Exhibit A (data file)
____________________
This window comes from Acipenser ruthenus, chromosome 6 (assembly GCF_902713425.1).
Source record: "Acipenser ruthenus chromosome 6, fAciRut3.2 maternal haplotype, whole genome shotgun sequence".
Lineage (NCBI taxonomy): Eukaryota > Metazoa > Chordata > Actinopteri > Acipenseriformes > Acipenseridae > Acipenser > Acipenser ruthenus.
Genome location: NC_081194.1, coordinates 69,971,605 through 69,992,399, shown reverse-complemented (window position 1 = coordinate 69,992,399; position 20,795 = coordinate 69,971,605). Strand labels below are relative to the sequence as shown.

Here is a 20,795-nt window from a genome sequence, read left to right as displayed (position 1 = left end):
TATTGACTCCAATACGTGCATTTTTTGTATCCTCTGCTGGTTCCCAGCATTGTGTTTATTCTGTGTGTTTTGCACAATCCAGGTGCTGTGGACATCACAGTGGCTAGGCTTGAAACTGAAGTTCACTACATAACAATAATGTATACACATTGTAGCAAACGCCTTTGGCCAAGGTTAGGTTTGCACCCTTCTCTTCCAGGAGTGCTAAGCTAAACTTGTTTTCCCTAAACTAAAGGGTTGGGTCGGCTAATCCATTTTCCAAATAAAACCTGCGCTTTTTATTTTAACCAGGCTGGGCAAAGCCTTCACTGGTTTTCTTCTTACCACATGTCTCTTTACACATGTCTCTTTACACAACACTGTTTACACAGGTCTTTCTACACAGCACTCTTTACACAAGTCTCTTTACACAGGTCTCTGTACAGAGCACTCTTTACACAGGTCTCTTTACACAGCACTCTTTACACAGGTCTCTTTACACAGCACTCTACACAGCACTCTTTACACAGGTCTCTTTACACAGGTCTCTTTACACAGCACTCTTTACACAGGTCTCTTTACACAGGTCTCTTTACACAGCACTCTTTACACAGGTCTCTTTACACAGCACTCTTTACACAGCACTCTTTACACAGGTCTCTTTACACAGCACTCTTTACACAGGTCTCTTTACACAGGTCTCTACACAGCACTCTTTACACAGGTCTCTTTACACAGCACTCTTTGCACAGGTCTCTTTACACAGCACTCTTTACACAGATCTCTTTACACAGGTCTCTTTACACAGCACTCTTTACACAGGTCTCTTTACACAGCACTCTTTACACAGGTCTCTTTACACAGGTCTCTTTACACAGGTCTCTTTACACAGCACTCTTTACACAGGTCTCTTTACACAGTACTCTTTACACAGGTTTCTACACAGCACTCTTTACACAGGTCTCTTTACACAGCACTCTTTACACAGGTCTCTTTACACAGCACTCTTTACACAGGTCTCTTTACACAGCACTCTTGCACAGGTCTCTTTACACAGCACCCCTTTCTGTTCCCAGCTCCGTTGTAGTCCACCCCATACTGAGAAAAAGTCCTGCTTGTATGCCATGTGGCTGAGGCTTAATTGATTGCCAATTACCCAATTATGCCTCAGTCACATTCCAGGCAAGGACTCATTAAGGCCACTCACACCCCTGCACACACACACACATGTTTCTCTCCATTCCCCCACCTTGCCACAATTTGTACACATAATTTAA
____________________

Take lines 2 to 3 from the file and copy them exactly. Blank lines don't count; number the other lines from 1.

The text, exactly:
Source record: "Acipenser ruthenus chromosome 6, fAciRut3.2 maternal haplotype, whole genome shotgun sequence".
Lineage (NCBI taxonomy): Eukaryota > Metazoa > Chordata > Actinopteri > Acipenseriformes > Acipenseridae > Acipenser > Acipenser ruthenus.